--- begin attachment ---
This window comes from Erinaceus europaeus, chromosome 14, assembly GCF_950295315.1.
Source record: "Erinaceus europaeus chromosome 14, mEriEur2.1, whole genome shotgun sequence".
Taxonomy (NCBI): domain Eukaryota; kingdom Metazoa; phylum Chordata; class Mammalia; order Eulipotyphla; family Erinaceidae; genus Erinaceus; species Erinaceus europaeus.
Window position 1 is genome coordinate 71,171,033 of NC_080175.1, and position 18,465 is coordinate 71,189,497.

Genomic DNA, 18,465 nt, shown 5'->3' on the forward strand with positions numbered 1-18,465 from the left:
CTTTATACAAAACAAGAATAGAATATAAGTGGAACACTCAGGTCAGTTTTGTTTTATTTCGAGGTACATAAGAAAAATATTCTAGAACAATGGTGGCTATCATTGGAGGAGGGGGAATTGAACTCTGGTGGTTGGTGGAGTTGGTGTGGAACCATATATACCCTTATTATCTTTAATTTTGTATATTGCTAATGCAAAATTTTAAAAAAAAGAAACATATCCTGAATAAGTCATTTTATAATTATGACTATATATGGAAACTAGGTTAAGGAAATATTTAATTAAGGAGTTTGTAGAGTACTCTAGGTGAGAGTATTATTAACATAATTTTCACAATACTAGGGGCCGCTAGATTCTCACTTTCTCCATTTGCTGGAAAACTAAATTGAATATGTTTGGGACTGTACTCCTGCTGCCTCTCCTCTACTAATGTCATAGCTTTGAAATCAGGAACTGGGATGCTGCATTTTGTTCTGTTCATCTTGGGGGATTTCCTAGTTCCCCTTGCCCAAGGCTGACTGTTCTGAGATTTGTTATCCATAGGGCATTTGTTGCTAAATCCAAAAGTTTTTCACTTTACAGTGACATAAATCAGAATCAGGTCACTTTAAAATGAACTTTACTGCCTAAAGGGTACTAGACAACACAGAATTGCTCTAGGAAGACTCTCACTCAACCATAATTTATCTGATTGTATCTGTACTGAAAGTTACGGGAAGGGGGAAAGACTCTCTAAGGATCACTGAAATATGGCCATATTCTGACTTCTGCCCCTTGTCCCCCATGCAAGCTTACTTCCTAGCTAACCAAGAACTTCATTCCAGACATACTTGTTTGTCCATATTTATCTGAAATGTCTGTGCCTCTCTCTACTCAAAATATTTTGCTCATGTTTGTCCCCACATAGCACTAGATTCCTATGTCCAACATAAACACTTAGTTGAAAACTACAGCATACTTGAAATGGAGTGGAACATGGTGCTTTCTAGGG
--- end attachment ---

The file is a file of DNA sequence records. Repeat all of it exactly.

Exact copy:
This window comes from Erinaceus europaeus, chromosome 14, assembly GCF_950295315.1.
Source record: "Erinaceus europaeus chromosome 14, mEriEur2.1, whole genome shotgun sequence".
Taxonomy (NCBI): domain Eukaryota; kingdom Metazoa; phylum Chordata; class Mammalia; order Eulipotyphla; family Erinaceidae; genus Erinaceus; species Erinaceus europaeus.
Window position 1 is genome coordinate 71,171,033 of NC_080175.1, and position 18,465 is coordinate 71,189,497.

Genomic DNA, 18,465 nt, shown 5'->3' on the forward strand with positions numbered 1-18,465 from the left:
CTTTATACAAAACAAGAATAGAATATAAGTGGAACACTCAGGTCAGTTTTGTTTTATTTCGAGGTACATAAGAAAAATATTCTAGAACAATGGTGGCTATCATTGGAGGAGGGGGAATTGAACTCTGGTGGTTGGTGGAGTTGGTGTGGAACCATATATACCCTTATTATCTTTAATTTTGTATATTGCTAATGCAAAATTTTAAAAAAAAGAAACATATCCTGAATAAGTCATTTTATAATTATGACTATATATGGAAACTAGGTTAAGGAAATATTTAATTAAGGAGTTTGTAGAGTACTCTAGGTGAGAGTATTATTAACATAATTTTCACAATACTAGGGGCCGCTAGATTCTCACTTTCTCCATTTGCTGGAAAACTAAATTGAATATGTTTGGGACTGTACTCCTGCTGCCTCTCCTCTACTAATGTCATAGCTTTGAAATCAGGAACTGGGATGCTGCATTTTGTTCTGTTCATCTTGGGGGATTTCCTAGTTCCCCTTGCCCAAGGCTGACTGTTCTGAGATTTGTTATCCATAGGGCATTTGTTGCTAAATCCAAAAGTTTTTCACTTTACAGTGACATAAATCAGAATCAGGTCACTTTAAAATGAACTTTACTGCCTAAAGGGTACTAGACAACACAGAATTGCTCTAGGAAGACTCTCACTCAACCATAATTTATCTGATTGTATCTGTACTGAAAGTTACGGGAAGGGGGAAAGACTCTCTAAGGATCACTGAAATATGGCCATATTCTGACTTCTGCCCCTTGTCCCCCATGCAAGCTTACTTCCTAGCTAACCAAGAACTTCATTCCAGACATACTTGTTTGTCCATATTTATCTGAAATGTCTGTGCCTCTCTCTACTCAAAATATTTTGCTCATGTTTGTCCCCACATAGCACTAGATTCCTATGTCCAACATAAACACTTAGTTGAAAACTACAGCATACTTGAAATGGAGTGGAACATGGTGCTTTCTAGGG